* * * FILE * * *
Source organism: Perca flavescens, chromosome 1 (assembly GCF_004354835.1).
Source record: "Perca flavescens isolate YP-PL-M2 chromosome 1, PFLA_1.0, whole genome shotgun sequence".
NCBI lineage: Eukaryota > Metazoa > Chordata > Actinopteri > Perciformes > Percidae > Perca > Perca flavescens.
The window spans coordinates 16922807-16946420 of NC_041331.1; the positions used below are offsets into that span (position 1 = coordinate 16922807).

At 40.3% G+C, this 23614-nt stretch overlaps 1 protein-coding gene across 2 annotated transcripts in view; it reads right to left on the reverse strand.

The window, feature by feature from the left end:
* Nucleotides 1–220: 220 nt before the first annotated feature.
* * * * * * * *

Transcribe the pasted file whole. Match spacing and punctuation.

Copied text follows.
Source organism: Perca flavescens, chromosome 1 (assembly GCF_004354835.1).
Source record: "Perca flavescens isolate YP-PL-M2 chromosome 1, PFLA_1.0, whole genome shotgun sequence".
NCBI lineage: Eukaryota > Metazoa > Chordata > Actinopteri > Perciformes > Percidae > Perca > Perca flavescens.
The window spans coordinates 16922807-16946420 of NC_041331.1; the positions used below are offsets into that span (position 1 = coordinate 16922807).

At 40.3% G+C, this 23614-nt stretch overlaps 1 protein-coding gene across 2 annotated transcripts in view; it reads right to left on the reverse strand.

The window, feature by feature from the left end:
* Nucleotides 1–220: 220 nt before the first annotated feature.